Appeal from the Superior Court of the State of Alaska, Third Judicial District, Anchorage, Fred Torrisi, Judge. Appearances: Michael Hough, Homer, for Appellant. Laura C. Bottger, Assistant Attorney General, Anchorage, and David W. M rquez, Attorney General, Juneau, for Appellee. Before: Fabe, Chief Justice, Matthews, Bryner, and Carpeneti, Justices. [Eastaugh, Justice, not participating.] FABE, Chief Justice. This appeal arises out of the Commercial Fisheries Entry Commissions (CFECs) denial of a limited entry fishing permit to Steve Copeland. Copeland applied for and was denied a limited entry permit in the Prince William Sound Purse Seine salmon fishery. He appealed the denial to the superior court, which affirmed CFECs decision to deny the permit. When the superior court acts as an intermediate court of appeal, we independently review the merits of the administrative decision.1 When reviewing an agencys interpretation of its own regulation, we apply the reasonable basis standard.2 We defer to the agency unless its interpretation is plainly erroneous and inconsistent with the regulation. 3 When reviewing a decision based on factual findings, we apply the substantial evidence test.4 After a careful review of the parties briefs and arguments, we concur in the superior courts determination that CFECs regulatory interpretations were reasonable and that its factual findings were based on substantial evidence. Because the courts thoughtful decision on appeal correctly upheld CFECs determination, we adopt the superior courts decision, attached as an appendix, in its entirety. Because that decision does not separately address Copelands claim for past participation points as distinct from his claim for special circumstances income dependence points, we briefly address that issue. CFECs regulations provide for an award of past participation points based on a showing that unavoidable circumstances prevented an applicant from participating in the fishery.5 Copeland contends that CFEC abused its discretion when it refused to award him past participation points for crewman participation in 1970. He claims he did not participate in 1970 due to domestic problems and appears to suggest that he should have been granted unavoidable circumstances points. In its final decision, CFEC noted that Copeland had offered testimony that he did not participate in 1970 because of a poor prediction for the fishery and because he was doing well in another fishery. CFEC reasoned that Copelands decision not to participate may have been a sound business decision but concluded that Copeland failed to establish that circumstances beyond his control prevented participation. In Alaska Commercial Fisheries Entry Commission v. Russo, we noted that the unavoidable circumstances clause requires both uniqueness and unavoidability.6 Based on these requirements, we upheld a CFEC interpretation limiting application of the clause to cases where fishermen are prevented from fishing by circumstances beyond their control.7 In Younker v. Alaska Commercial Fisheries Entry Commission, we upheld CFECs denial of unavoidable circumstances points to an applicant who did not participate in a gillnet fishery.8 We reasoned that the applicants circumstances were not unavoidable where he elected to pass up gillnetting because purse seining was more lucrative.9 The applicants choice may have been sensible, but was not the only one available to him.10 As in Younker, the record in this case suggests that Copeland made a sensible but avoidable decision not to participate in 1970. Copeland testified in 1976 that he did not participate because it was just a real poor forecast. The hearing officer asked if there were any other reasons, to which Copeland responded I did . . . very good gillnetting late on the flats. . . . and, as a rule when its a good summer season gillnetting, you can make more money doing that than crewing on a seine boat[.] Copeland offered additional testimony regarding 1970 during his second hearing, in January 1981. He explained his lack of participation in 1970 as follows: Well, for one reason my wife was here and I was gillnetting summer reds on the flats . . . and I was doing quite well and my wife was fishing with me. I didnt live in Cordova at the time. . . . I would have had to . . . [send] my wife home [and] . . . . it would have put a lot of strain on our relationship. . . . I was doing quite well gillnetting summer reds on the flats and 1970 was a very poor seine season. Based on Copelands testimony in 1976 and 1981, substantial evidence supports CFECs determination that Copeland was not prevented from fishing by circumstances beyond his control. For this reason and those contained in the superior courts decision on appeal, we AFFIRM the superior courts decision. IN THE SUPERIOR COURT FOR THE STATE OF ALASKA THIRD JUDICIAL DISTRICT AT ANCHORAGE STEVE COPELAND, ) ) Appellant, ) ) v. ) ) STATE OF ALASKA, COMMERCIAL ) FISHERIES ENTRY COMMISSION, ) ) Appellee. ) Case No. 3AN-05-6568 CI ) CFEC No. 90-127 A Decision on Appeal1 It used to be that anyone with the gear and an attitude could drop a net and seek to harvest salmon in Alaska waters. That changed in 1973, with passage of a law that limited entry to those who could prove their past participation and economic dependence upon a specific fishery.2 A point system was developed3 to implement these criteria, based on ones fishing history in the years 1960-72. Steve Copeland came up one point short of the 17 necessary to obtain a Prince William Sound purse seine permit, and so appeals. He argues primarily that the Commission erred in its application of the special circumstances regulation,4 and ignored the mandate of an earlier superior court decision. Introduction to limited entry and Mr. Copelands fishing history There are reasons, not all of them the best, for why this case took 30 years to reach this point. The point system was designed to measure the hardship that a gear license holder would suffer from exclusion from the fishery those fishing as crew do not need a limited entry permit5 and so was complex by nature, and particularly so in this case. Points for the then-recent years of 1971 and 1972 counted more than 1969-70, which in turn offered more possible points than earlier years.6 But the Prince William Sound purse seine fishery was mostly closed in 1972, so the Commission didnt award points to anyone for that year,7 on the theory that this would be fair, since it impacted all applicants equally. Mr. Copelands argument, at least in part, and Judge Madsens 1980 opinion, is that this didnt quite work in his case, because of the way the Commission interpreted its regulations. A closer look at his actual fishing history is necessary to understand this argument; there are several good statements of this history in the record. (I see no need to review the procedural history in depth, as it is recited at several places in the record and set forth in the briefing.) Mr. Copeland fished in both the purse seine and drift gillnet fishery with his father in 1963 and 1964, starting around the time he turned 16. (Applications for each of these fisheries are distinct; Mr. Copeland first held a gear license for drift gillnetting in 1965, and he did receive an entry permit into this fishery.) He also crewed in the purse seine fishery in 1965 and 1966. After the 1966 season, Mr. Copeland and Martin Van Slageren got together and purchased an old wooden boat, so they could purse seine together in the years to come, although Mr. Copeland didnt actually hold a gear license in his own name until 1973. The two fished together in 1967, but not in 1968, when Mr. Copeland crewed on board another boat. They then fished together again in 1969, and Mr. Copeland was awarded points for half ownership of the boat. His partner received the extra point for holding the gear license, and no points were awarded anyone for income dependence in that year. In 1970 Mr. Copeland did not participate in the purse seine fishery and did not receive any points. The reasons for this are discussed extensively in the record, and, unfortunately for Mr. Copeland, this is the year that the Commission chose to award the points that couldnt be claimed in 1972 because the fishery was essentially closed in that year. He sold his seine in 1970, and mostly gillnetted the following year, but he did receive a point for his 1971 participation as a crewman in the purse seine fishery. Appellant was also able to up the three points he received for being half owner of the boat he owned with Mr. Van Slageren to six, based on his full ownership of another skiff, and he successfully defended an attack on the four points he had for the lack of availability of alternative occupations, which turned on exactly where he called home on December 31, 1972. Resolution of these issues also contributed to some of the early delay in this matter, as did turnover among CFEC hearing officers, the first appeal to superior court, and reconciliation with the various supreme court decisions that were issued during this period. As noted earlier, the cumulative effect of all of this was to leave Mr. Copeland one point shy of the 17 points ultimately determined to be necessary to qualify for a permanent entry permit into the PWS purse seine salmon fishery. Interim use permits are issued to applicants whose cases are still under review and claiming sufficient points to qualify. Summary of Mr. Copelands claim for special circumstances points For the years in question, there is little doubt that a high percentage of Mr. Copelands income was derived from the Prince William Sound salmon fishery. But a combination of circumstances his participation in the gillnet fishery, the intermittent nature of his partnership, the fact that he didnt purse seine in 1970 and the effective closure of the fishery in 1972 have left him without any points in this category. This, he asserts, is unfair; It is not even arguable that [his] income dependence was realistically reflected8 by his income dependence in 1970 and 1971.9 Accordingly, he reasons, he must be entitled to at least one point for income dependence, and of course that is all he needs to obtain a permit. Mr. Copeland asserts that he is not seeking income dependence points for 1970 or 1971, nor for any other specific year or years. He also states that he is not challenging the denial of points for all applicants in 1972, nor that Rose10 or Kalmakoff11 were wrongly decided. So while it seems that he wants to hang his hat entirely on the broad language of subsection .630(b)(2), I feel it necessary to go through the cases in a more traditional manner. Before doing so, however, it makes sense to start with Judge Madsens decision, and Mr. Copelands contention that the CFEC was estopped from relitigating the issue of whether he is entitled to income dependence points under subsection .630(b)(2).12 Did the 1980 court decision mandate granting income dependence points? Because appellant couched the issue in terms of estoppel, the Commission responded in kind with dicta of dubious value in this context.13 But Mr. Copeland presented no authority at all in his reply brief, saying only that the CFECs argument would require a conclusion that Judge Madsens decision had no weight or effect, except to the extent that CFEC at least did conduct a hearing, even though it then proceeded to ignore everything he said in his opinion. But the key word may have been contained in the language Mr. Copeland quoted in his opening brief the issue must have been resolved by final judgment on the merits (emphasis added). Judge Madsen did not retain jurisdiction, and he remanded the matter to the Commission, which means that the decision was not final and could not have been appealed.14 Now that it is back in court, it is somewhat analogous to Wolff v. Arctic Bowl, Inc.,15 where the supreme court sustained a trial judges authority to reverse himself after discretionary review of an order granting a new trial was denied, holding that the earlier decision wasnt final. The doctrine of the law of the case is not an inexorable command. It merely expresses the practice of courts generally to refuse to reopen what has been decided, not a limit to their powers. Though the power exists to reopen the points of law already decided, it is a power which will necessarily be exercised sparingly, and only in a clear instance of previous error, to prevent a manifest injustice. The doctrine of law of the case is normally a salutary one in the interest of economy of effort and of narrowing down the issues in successive stages of litigation . . . . Judge Madsen could have reversed the Commission and ordered that a permit be issued, but he didnt do that. The order to hold a hearing would be meaningless if the outcome was foreordained; it is important to scrutinize the instructions of the court on remand.17 Those instructions were that Mr. Copeland should be given a hearing at which he can make a special showing of income dependence. And, as the Commission points out, there have been a host of arguably applicable supreme court decisions in the past 25 years. Under these circumstances, the Commission was not foreclosed from concluding that Mr. Copeland failed to make a special showing, and this court should review the decision independently. This does not, of course, preclude the adoption of all or a part of Judge Madsens reasoning on the income dependence issue. Evolution of the special circumstances doctrine Although subsection .630(b)(2) has been in place since the beginning, the Commissions reasoning in those years started and ended with the idea that you cant limit gear if you start awarding all sorts of points to people who didnt have gear licenses. Accordingly, the point system was weighted heavily with this bias; crew members didnt need permits to crew, so income dependence points were only awarded to those who held gear licenses in the most recent years.18 What the CFEC saw in subsection .630(b)(2) was a way to take care of a gear license holder who broke a leg in 1972, or otherwise had uncharacteristically low earnings that season, even though he or she normally made most of the years earnings in the designated fishery, as well as other such special circumstances. But Judge Tom Stewart, upon hearing the plea of Phillip Templeton, looked at the language more broadly, and with reference to the purpose of the legislation, which included an admonition to limit entry without unjust discrimination.19 Mr. Templeton fished as an equal partner with his brother. While Phillip Templeton had the gear license in 1970, 1973 and 1974, his brother had the license in 1969, 1971 and 1972, and so received all the income dependence points and consequently the permit.20 Judge Stewart ruled that subsection .630(b)(2) required that Phillip, too, receive income dependence points, starting a new view of the regulation, with applicants looking to the broad statement that it was designed to govern all situations not specifically covered by the regulations proper,21 and the Commission trying to limit the case to its facts of a perfectly equal partnership spanning every year from 1969-74. In Chocknok v. State, Commercial Fisheries Entry Commission,22 the Commission sought to narrow the possible beneficiaries by using a five-part partnership test, but the Alaska Supreme Court found that this discriminated against partners who were married to each other, and it again expressed its disapproval of the arbitrariness inherent in awarding one business partner a permit because he, rather than the other partner, happened as a matter of chance to hold the gear license while the other did not.23 Once again, however, the court was looking at a partnership (two, actually) which ran right through the relevant years, including 1971 and 1972. A third case,24 decided between Templeton and Chocknok, did involve a fisherman who didnt participate in 1971 or 1972, and the courts response was a lot like Judge Madsens two years earlier. Lyle Jones had fished in the Southeast purse seine fishery for 22 seasons, from 1949-1970, but didnt in 1971-72, and so was awarded no points for income dependence. The court cited the broad language contained in Templeton, and remanded to the Commission, with instructions for it to set forth its reasoning in the event it concluded that no points should be awarded. Jones was unusual in that the reason he said he couldnt fish in 1971 was because his boat had sunk in 1966,25 but there was no issue relating to the holding of a gear license, as there is here. In 1985, the court declined to extend the reach of subsection .630(b)(2) to crew members who were not partners.26 But the brief discussion in Jones was not mentioned in Justice Rabinowitzs more thoughtful opinion three years later, leaving us with somewhat of a grey area. Artemie Kalmakoff fished as a gear license holder from 1960- 66, and as a crewman from 1967-72,27 and his application for special circumstances points was summarily rejected, while Lyle Jones, whose boat sank in 1966 and who stopped fishing altogether in 1970, saw his case remanded for consideration under subsection .630(b)(2).28 The Kalmakoff court struggled to balance fairness with the Commissions fundamental mission, acknowledging that its determination that, other things being equal, those who held gear licenses in 1971 and 1972 were more likely to suffer hardship by exclusion than those who didnt, was fundamentally true.29 The court therefore concluded that the regulations favoring 1971 and 1972 gear license holders are consistent with the statutes purpose, noting that nothing in Templeton said otherwise.30 As noted earlier, the court failed to mention the Jones opinion from three years earlier, and the implication in Jones that a sufficient reason for not fishing in those years might fit within the special circumstances regulation no doubt spawned the many pages contained in this record addressing exactly why Mr. Copeland didnt in 1970. Another piece of the puzzle is the decision in Rose v. Commercial Fisheries Entry Commission,31 decided two months before Jones. This was also an appeal from Judge Madsen, another Prince William Sound purse seine case, in which the applicant crewed from 1969-71, and then bought a boat in preparation to start operating in his own gear in the ill-fated 1972 season. As we know, there was no real season that year, and Mr. Rose encountered the same difficulty as Appellant; income dependence points were based on 1970-71 rather than 1971-72.32 The Alaska Supreme Court affirmed Judge Madsens decision sustaining the CFECs denial of income dependence points because the applicant didnt have a gear license in 1970 or 1971.33 Justice Rabinowitz dissented, taking the broad view that Mr. Rose was in fact income dependent, and that subsection .630(b)(2) should be construed to grant him the points based on his 1971 income, even though he was but a crewman in that year.34 (Mr. Copeland fished as a crewman in 1971, and in any event disavows the argument that Rose was wrongly decided or that he is entitled to income dependence points in 1970 or 1971.) So by 1985 we have the following interpretations of subsection .630(b)(2): 1. One who fished as an equal partner and is income dependent cannot be denied points based solely on the fortuitous circumstances of which one held the gear license in two given years;35 2. If an applicant wasnt a partner and hadnt fished as a gear license holder prior to 1973, no income dependence points are available, even if plans had been laid to do so in 1972 when the fishery didnt open;36 but 3. An income dependent applicant, who had long held a gear license and planned to fish in 1971 and 1972 but didnt, is entitled to have the CFEC evaluate his claim.37 The question is, where does this leave an applicant, generally income dependent on fishing, who didnt hold a gear license prior to 1973, but was a partner in 1967 and 1969, allegedly planned to fish as a partner in 1970 but didnt, crewed in 1971 and couldnt accrue any points in 1972 because of the closure? Is he like Irven Rose, out of luck because of the combination of his past history and the closure, or Lyle Jones, where the Commission was required to take a hard look at the reasons he didnt fish in the year in which income dependence points were awarded? Mr. Copeland of course argues the latter, that his are particularized occurrences which affect [him] uniquely; that he has made the requisite showing of non- universality.38 Before going on to consider whether Mr. Copeland did make a showing of unique circumstances that prevented him from purse seining in 1970 as a partner or gear license holder, one caveat should perhaps be given. Appellant has stressed his income numbers in a general way, repeating that he needs only one point for income dependence to secure a permit, and emphasizing the broad language of subsection .630(b)(2), that his income is not realistically reflected by the years 1970 and 1971. While the opinion in Jones arguably supports Mr. Copelands position in part, the Commissions point that Jones was remanded only because it had failed to consider the evidence proffered at all is correct.39 There is the statute, the regulation and the cases that interpret these; there is no authority for the notion that a fisher who gets close, who is generally income dependent, who almost qualifies, has some sort of aggregate claim.40 Mr. Copelands attempt to create such an entitlement is plainly foreclosed by the cases cited. Nor, given the courts explanation of Jones in Dominish, can it be said that Judge Madsens order remanding the case to the Commission was solely to determine the number of points to be awarded. Were the Commissions findings about 1970 based on substantial evidence? Remand was ordered in Jones for consideration of the particular factors that caused [him] not to participate in the Southeast fishery during 1971 and 1972.41 Under Mr. Copelands theory, and Judge Madsens decision, this was also required here. The Commission made findings of fact on this issue, which are to be sustained if supported by substantial evidence,42 which is such evidence that a reasonable person might accept as adequate to support a conclusion.43 A reviewing court is not to reweigh the evidence or choose between competing inferences, but just to decide whether a reasonable mind could accept the findings in light of the entire record.44 Findings were first made by hearing officer Frank Glass, but Mr. Copeland notes that he supplemented the record with a critical affidavit from his ex-wife upon administrative review by the Commissioners. Judge Madsen seemed to assume that family problems was a sufficient answer to what happened in 1970 the issue was not directly before him and Mr. Copeland argues that this is correct. His wife supports that reason, while at the same time noting that he did not have a seine boat ready to go, so that he would have had to crew on another boat, and that he had had a falling out with the skipper with whom he intended to fish. He gillnetted that year, and had a good season. Mr. Copeland, however, summarizes her position as you go seining and we are divorced. Appellant makes this last observation in the context of his request for a past participation point for 1970. While one may question whether this is a sufficient reason should one get rural domicile points if a spouse insists on living in Los Angeles? there is more to the income dependence claim than this. As we have seen, subsection .630(b)(2) also requires participation as a gear license holder or partner, and so Mr. Copeland must show that aspect of his claim as well, in the face of the fact that he had no boat ready to go, crewed the following year and spent the 1970 season on a drift gillnet boat. As he says, there is rarely only one answer to a question. And, indeed, Mr. Copeland answered the question many times. At the 1976 hearing, he noted that by 1970 Wed pretty well given up on the boat. We both decided the best thing to do is to sell the boat for what we could get out of it. We sold the seine that year and split the money. . . . He went on to explain why he didnt operate gear in the purse seine fishery the following year as well. But he also testified that purse seining would have put a strain on his marriage, and that, coupled with the poor prediction for the purse seiners, led to his decision; he did very well gillnetting. It was also apparent that his first boat was not nearly seaworthy during this period. The hearing officer discussed this evidence and found the earliest testimony the most convincing. He concluded that the choice between purse seining and gillnetting in 1970 turned on an ordinary biological variable that affected all prospective participants, and did not amount to an unavoidable circumstance. The seine had been sold, the boat was in poor repair, and the hearing officer concluded that Mr. Copeland had not established that he ever intended to purse seine that year. The Commissioners came to the same conclusion, quoting both Mr. Copelands testimony and his wifes affidavit. While Appellant may argue with the law and the relevance of the findings, they were adequate to support the conclusion, and therefore constitute substantial evidence. Mr. Copeland didnt purse seine at all in 1970, and he didnt fish as an operator of purse seine gear in 1971. By 1972 he didnt own a seine, his seine boat was unseaworthy and hed never used his skiff for seining. So even viewing this case from the Jones perspective, as opposed to comparing it to Rose, the special circumstances claim fails for lack of proof, both as to the reason he didnt purse seine in 1970, and his alleged intention to do so as a partner or gear license holder. Does the denial of income dependence points violate the Constitution? Appellant asserts in his opening brief that the Commissions decision denying all income dependence points denied him both due process and equal protection of the law. He correctly states the framework used in deciding due process claims,45 but he does not address the risk of erroneous deprivation engendered by the present procedure, nor say anything at all about the governments interest in the procedures used. As mentioned earlier, Mr. Copeland disavowed several of the more likely arguments, presumably in recognition that they wouldnt quite carry the day, or had previously been rejected. But the broad reading of subsection .630(b)(2) that he suggests is simply too amorphous to apply, and he offers no substitute procedures that would allow the Commission to seek to identify in some objective manner a prioritized ranking of applicants.46 I agree with the CFEC that Appellants argument on this point is so cursory as to be deemed waived.47 Similarly, his equal protection analysis attempts to do an end run around the decision in Rose. The Rose court cited Apokedak I on the futility of seeking a perfect point system; if such were required, there would be few laws establishing classifications that would sustain an equal protection challenge.48 Mr. Copeland simply was not an established gear license holder in the purse seine fishery; he was a two-time partner, who decided to gillnet in 1970 and fished a crewman in 1971. He was on the edge of an imperfect classification, a modified system of grandfather rights,49 and even an application of the special circumstances regulation failed to push him over the top. You cant read the Apokedak and Rose decisions without concluding that Appellants equal protection argument has already been made and rejected in this context. The gear license requirement and the point system advance the Limited Entry Acts legitimate purposes, and the classifications made in it bear a fair and substantial relation to those purposes.50 Mr. Copeland also cites Deubelbeiss v. Commercial Fisheries Entry Commission,51 a decision in which a Cook Inlet drift gillnetter, who was also a point short, successfully challenged the point scheme for the availability of alternative occupations. The Commission had used census districts to roughly divide applicants into groups by population, but Mr. Deubelbeiss argued that Ninilchik, a small village halfway between Kenai/Soldotna and Homer, shouldnt be lumped in with these larger communities, and the supreme court agreed. Justice Rabinowitz dissented, wondering what better device than census districts might be postulated,52 and Justice Compton concurred on statutory grounds.53 To the extent that Mr. Copeland argues that AS 16.43.010, requiring that entry be limited without unjust discrimination, sounds like equal protection, he has a valid point, but this does not obviate the fact that his argument has already been rejected by the court. Again he seeks to recast it here in a broader form, drawing from the language of the earlier superior court decision, but I discern no new grounds for relief on this basis. Conclusion Mr. Copeland also makes a claim for past participation points in 1970. The Alaska Supreme Court long ago held that the unavoidable circumstances regulation54 is not as broad as the special circumstances rule,55 which has already been discussed at length. While one can readily understand why Mr. Copeland chose to gillnet in 1970, there was simply nothing unavoidable about the choice,56 and no error by the CFEC in rejecting the claim. The decision of the Entry Commission is affirmed. The file will remain in Dillingham through March 31. Dated: March 6, 2006 /s/ Fred Torrisi Superior Court Judge _______________________________ 1 Handley v. State, Dept of Revenue, 838 P.2d 1231, 1233 (Alaska 1992). 2 Simpson v. State, Commercial Fisheries Entry Commn, 101 P.3d 605, 609 (Alaska 2004). 3 Id. (quoting Lauth v. State, 12 P.3d 181, 184 (Alaska 2000)). 4 Jones v. Commercial Fisheries Entry Commn, 649 P.2d 247, 249 n.4 (Alaska 1982). 5 20 Alaska Administrative Code (AAC) 05.630(a)(5) provides: [I]f unavoidable circumstances exist such that an applicants past participation in the fishery is not realistically reflected by points awarded for past participation for the years 1960 1972, the commission may award an applicant up to a maximum of 16 points upon a special showing of past participation during the years 19601972 . . . . 6 833 P.2d 7, 9 (Alaska 1992). 7 Id. at 9-10. 8 598 P.2d 917, 923 (Alaska 1979). 9 Id. 10 Id. 1 This decision has been edited to comply with the technical rules of the Alaska Supreme Court, and most internal citations have been omitted. 2 AS 16.43.010 et seq.; see especially .140 and .250. For history and background of the program, see Isakson v. Rickey, 550 P.2d 359 (Alaska 1976), superseded on other grounds, Commercial Fisheries Entry Commn v. Apokedak, 606 P.2d 1255, 1261 (Alaska 1980); Rose v. Commercial Fisheries Entry Commn, 647 P.2d 154 (Alaska 1982); and State v. Ostrosky, 667 P.2d 1184 (Alaska 1983). 3 See 20 AAC 05.600 et seq. 4 20 AAC 05.630(b)(2). 5 AS 16.43.140(a) & (b). 6 20 AAC 05.630. 7 20 AAC 05.650(a). 8 20 AAC 05.630(b)(2). 9 He quotes Copeland v. Alaska Commercial Fisheries Entry Commn, 3AN-79-2207 CI (Alaska Super., August 13, 1980). 10 Rose, 647 P.2d 154. 11 Kalmakoff v. State, Commercial Fisheries Entry Commn, 693 P.2d 844 (Alaska 1985). 12 Copeland cites Chugach Elec. Assn v. Regulatory Commn of Alaska, 49 P.3d 246, 250-51 (Alaska 2002). 13 The Commission relies on United States v. Vulcanized Rubber & Plastics Co., 178 F. Supp 723, 726 (E.D. Pa. 1959), affd, 288 F.2d 257 (3d Cir. 1961), cert. denied, 368 U.S. 821 (1961). 14 Alaska Rule of Appellate Procedure 202(a); City and Borough of Juneau v. Thibodeau, 595 P.2d 626, 629 (Alaska 1979), disavowed on other grounds, State v. Alex, 646 P.2d 203, 208 n.4 (Alaska 1982). 15 560 P.2d 758, 763 (Alaska 1977). 16 Watts v. Seward Sch. Bd., 421 P.2d 586, 618 (Alaska 1966) (Rabinowitz, J., concurring in part and dissenting in part) (internal citations and quotations omitted), rehg denied, 423 P.2d 678 (Alaska 1967), vacated, 391 U.S. 592 (1968), reinstated, 454 P.2d 732 (Alaska 1969), cert. denied, 397 U.S. 921 (1970). 17 Cf. Johns Heating Service v. Lamb, 129 P.3d 919 (Alaska 2006). 18 See generally Kalmakoff, 693 P.2d at 851-52. 19 AS 16.43.010(a); State, Commercial Fisheries Entry Commn v. Templeton, 598 P.2d 77, 81 (Alaska 1979). 20 Templeton, 598 P.2d at 79. 21 Id. at 81. 22 696 P.2d 669 (Alaska 1985). 23 Id. at 674. 24 Jones v. Commercial Fisheries Entry Commission, 649 P.2d 247 (Alaska 1982). 25 Id. at 249, 251; see Brandal, 128 P.3d at 737 n.22. 26 Kalmakoff, 693 P.2d at 850-55; see also Brandal, 128 P.3d at 737 n.23. 27 Kalmakoff, 693 P.2d at 846. 28 Jones, 649 P.2d at 251. 29 Kalmakoff, 693 P.2d at 853. 30 Id. at 854. 31 647 P.2d 154 (Alaska 1982). 32 Id. at 157-58. 33 Id. at 163. 34 Id. at 164-65 (Rabinowitz, J., dissenting). 35 Templeton, 598 P.2d at 81. 36 Kalmakoff, 693 P.2d 844; Rose, 647 P.2d 154. 37 Jones, 649 P.2d 247. 38 Rose, 647 P.2d at 161. 39 See Dominish v. State, Commercial Fisheries Entry Commn, 907 P.2d 487, 493-94 (Alaska 1995). 40 Id. 41 Jones, 649 P.2d at 251; see also Dominish, 907 P.2d at 493. 42 Leuthe v. State, Commercial Fisheries Entry Commn, 20 P.3d 547, 550 (Alaska 2001) (citing Jones, 649 P.2d at 249 n.4). 43 Crivello v. State, Commercial Fisheries Entry Commn, 59 P.3d 741, 745 (Alaska 2002) (citing Commercial Fisheries Entry Commn v. Baxter, 806 P.2d 1373, 1374 (Alaska 1991)); Yahara v. Construction & Rigging, Inc., 851 P.2d 69, 72 (Alaska 1993); Miller v. ITT Arctic Servs., 577 P.2d 1044, 1046 (Alaska 1978). 44 Doyon Universal Servs. v. Allen, 999 P.2d 764, 771 (Alaska 2000). 45 See Brandal, 128 P.3d 732, 738 (Alaska 2006) (citing Mathews v. Eldridge, 424 U.S. 319 (1976)). 46 Rose, 647 P.2d at 159. 47 Dominish (citing Gates v. City of Tenakee Springs, 822 P.2d 455, 460 (Alaska 1991)). 48 Rose, 647 P.2d at 160 (citing Apokedak, 606 P.2d 1255, 1267 (Alaska 1980)). 49 Apokedak, 606 P.2d at 1267. 50 Id. at 1268. 51 689 P.2d 487 (Alaska 1984). 52 Id. at 490-91. 53 Id. at 491-94. 54 20 AAC 05.630(a)(5). 55 Rose, 647 P.2d at 160-62. 56 See Commercial Fisheries Entry Commn v. Russo, 833 P.2d 7 (Alaska 1992).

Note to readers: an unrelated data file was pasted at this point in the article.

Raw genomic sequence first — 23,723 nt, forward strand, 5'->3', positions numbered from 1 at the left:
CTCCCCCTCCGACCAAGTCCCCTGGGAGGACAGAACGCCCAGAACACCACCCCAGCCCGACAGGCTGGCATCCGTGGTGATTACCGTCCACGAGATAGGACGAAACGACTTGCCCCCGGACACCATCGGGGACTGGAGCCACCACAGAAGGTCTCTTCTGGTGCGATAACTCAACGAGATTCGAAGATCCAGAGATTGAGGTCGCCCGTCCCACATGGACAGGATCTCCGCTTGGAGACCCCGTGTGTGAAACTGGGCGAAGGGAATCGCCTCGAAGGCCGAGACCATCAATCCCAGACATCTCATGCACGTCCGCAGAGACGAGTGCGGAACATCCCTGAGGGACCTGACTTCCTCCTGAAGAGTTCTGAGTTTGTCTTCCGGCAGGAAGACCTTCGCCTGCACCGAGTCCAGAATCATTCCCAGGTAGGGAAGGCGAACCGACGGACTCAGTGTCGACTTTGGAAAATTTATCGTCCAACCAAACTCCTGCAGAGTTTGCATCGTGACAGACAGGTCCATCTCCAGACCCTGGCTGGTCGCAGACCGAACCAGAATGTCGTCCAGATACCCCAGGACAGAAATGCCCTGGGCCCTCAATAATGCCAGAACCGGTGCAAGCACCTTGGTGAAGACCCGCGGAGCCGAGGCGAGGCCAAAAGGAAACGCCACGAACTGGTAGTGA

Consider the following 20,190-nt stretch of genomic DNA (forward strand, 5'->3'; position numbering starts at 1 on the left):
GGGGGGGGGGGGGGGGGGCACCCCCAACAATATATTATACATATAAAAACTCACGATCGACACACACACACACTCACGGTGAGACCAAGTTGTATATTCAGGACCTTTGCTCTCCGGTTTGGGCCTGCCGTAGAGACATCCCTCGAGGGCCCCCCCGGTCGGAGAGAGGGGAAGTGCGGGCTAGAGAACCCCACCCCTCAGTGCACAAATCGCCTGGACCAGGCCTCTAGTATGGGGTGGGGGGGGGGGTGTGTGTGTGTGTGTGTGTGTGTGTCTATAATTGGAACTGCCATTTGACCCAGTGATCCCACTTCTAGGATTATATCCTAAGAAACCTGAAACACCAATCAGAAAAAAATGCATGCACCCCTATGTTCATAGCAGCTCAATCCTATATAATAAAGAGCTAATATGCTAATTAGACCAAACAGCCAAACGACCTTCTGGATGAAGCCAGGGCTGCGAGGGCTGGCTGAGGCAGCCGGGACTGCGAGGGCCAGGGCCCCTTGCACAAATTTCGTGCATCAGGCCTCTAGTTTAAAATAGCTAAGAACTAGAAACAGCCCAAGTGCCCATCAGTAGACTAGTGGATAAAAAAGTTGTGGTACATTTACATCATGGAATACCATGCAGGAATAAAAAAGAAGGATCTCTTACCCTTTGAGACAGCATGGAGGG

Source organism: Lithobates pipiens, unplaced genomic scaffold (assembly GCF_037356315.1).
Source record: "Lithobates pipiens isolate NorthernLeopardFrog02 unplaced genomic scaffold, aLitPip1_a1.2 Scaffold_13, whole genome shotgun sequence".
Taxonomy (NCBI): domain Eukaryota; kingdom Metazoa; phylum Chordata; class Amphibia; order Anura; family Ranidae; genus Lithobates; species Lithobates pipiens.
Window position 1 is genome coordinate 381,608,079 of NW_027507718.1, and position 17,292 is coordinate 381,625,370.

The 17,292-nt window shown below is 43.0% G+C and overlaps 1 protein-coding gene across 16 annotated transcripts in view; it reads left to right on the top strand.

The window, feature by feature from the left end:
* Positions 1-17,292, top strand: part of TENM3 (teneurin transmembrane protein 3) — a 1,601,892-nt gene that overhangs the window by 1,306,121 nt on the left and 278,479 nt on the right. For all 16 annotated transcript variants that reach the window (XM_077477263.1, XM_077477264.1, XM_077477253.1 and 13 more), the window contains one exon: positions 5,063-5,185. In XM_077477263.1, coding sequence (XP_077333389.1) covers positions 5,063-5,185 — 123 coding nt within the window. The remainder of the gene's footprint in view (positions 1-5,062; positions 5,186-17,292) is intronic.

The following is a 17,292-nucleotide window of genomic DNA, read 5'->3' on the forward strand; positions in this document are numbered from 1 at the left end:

Statutes, Regs & Rules